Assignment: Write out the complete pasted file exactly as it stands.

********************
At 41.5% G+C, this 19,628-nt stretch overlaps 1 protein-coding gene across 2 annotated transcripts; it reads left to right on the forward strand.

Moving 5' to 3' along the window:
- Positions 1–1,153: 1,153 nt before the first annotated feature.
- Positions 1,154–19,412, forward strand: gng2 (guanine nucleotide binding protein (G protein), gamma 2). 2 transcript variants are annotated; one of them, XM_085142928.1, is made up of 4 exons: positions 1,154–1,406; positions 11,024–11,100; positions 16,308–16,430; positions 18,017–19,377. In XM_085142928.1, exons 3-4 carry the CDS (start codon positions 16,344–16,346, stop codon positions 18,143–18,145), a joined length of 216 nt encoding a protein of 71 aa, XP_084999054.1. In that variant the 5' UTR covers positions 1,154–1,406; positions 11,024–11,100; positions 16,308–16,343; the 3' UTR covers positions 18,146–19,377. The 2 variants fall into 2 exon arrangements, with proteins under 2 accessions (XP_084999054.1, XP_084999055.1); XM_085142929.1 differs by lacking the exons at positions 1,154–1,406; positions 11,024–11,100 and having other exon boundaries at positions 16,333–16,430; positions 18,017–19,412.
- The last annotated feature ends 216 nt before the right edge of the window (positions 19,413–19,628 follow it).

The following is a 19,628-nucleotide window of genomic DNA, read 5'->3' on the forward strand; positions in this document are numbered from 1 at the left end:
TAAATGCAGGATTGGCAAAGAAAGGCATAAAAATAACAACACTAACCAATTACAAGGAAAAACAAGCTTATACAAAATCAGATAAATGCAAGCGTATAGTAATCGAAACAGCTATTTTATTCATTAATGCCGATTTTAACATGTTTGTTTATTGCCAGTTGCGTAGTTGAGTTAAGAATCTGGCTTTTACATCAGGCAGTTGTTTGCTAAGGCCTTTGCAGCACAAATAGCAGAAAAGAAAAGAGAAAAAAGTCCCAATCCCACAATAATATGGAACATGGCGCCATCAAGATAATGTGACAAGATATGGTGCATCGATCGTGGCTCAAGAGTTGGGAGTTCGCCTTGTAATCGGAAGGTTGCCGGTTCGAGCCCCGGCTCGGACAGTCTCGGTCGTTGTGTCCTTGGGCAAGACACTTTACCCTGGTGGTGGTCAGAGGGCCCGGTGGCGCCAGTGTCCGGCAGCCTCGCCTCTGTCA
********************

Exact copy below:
At 41.5% G+C, this 19,628-nt stretch overlaps 1 protein-coding gene across 2 annotated transcripts; it reads left to right on the forward strand.

Moving 5' to 3' along the window:
- Positions 1–1,153: 1,153 nt before the first annotated feature.
- Positions 1,154–19,412, forward strand: gng2 (guanine nucleotide binding protein (G protein), gamma 2). 2 transcript variants are annotated; one of them, XM_085142928.1, is made up of 4 exons: positions 1,154–1,406; positions 11,024–11,100; positions 16,308–16,430; positions 18,017–19,377. In XM_085142928.1, exons 3-4 carry the CDS (start codon positions 16,344–16,346, stop codon positions 18,143–18,145), a joined length of 216 nt encoding a protein of 71 aa, XP_084999054.1. In that variant the 5' UTR covers positions 1,154–1,406; positions 11,024–11,100; positions 16,308–16,343; the 3' UTR covers positions 18,146–19,377. The 2 variants fall into 2 exon arrangements, with proteins under 2 accessions (XP_084999054.1, XP_084999055.1); XM_085142929.1 differs by lacking the exons at positions 1,154–1,406; positions 11,024–11,100 and having other exon boundaries at positions 16,333–16,430; positions 18,017–19,412.
- The last annotated feature ends 216 nt before the right edge of the window (positions 19,413–19,628 follow it).

The following is a 19,628-nucleotide window of genomic DNA, read 5'->3' on the forward strand; positions in this document are numbered from 1 at the left end:
TAAATGCAGGATTGGCAAAGAAAGGCATAAAAATAACAACACTAACCAATTACAAGGAAAAACAAGCTTATACAAAATCAGATAAATGCAAGCGTATAGTAATCGAAACAGCTATTTTATTCATTAATGCCGATTTTAACATGTTTGTTTATTGCCAGTTGCGTAGTTGAGTTAAGAATCTGGCTTTTACATCAGGCAGTTGTTTGCTAAGGCCTTTGCAGCACAAATAGCAGAAAAGAAAAGAGAAAAAAGTCCCAATCCCACAATAATATGGAACATGGCGCCATCAAGATAATGTGACAAGATATGGTGCATCGATCGTGGCTCAAGAGTTGGGAGTTCGCCTTGTAATCGGAAGGTTGCCGGTTCGAGCCCCGGCTCGGACAGTCTCGGTCGTTGTGTCCTTGGGCAAGACACTTTACCCTGGTGGTGGTCAGAGGGCCCGGTGGCGCCAGTGTCCGGCAGCCTCGCCTCTGTCA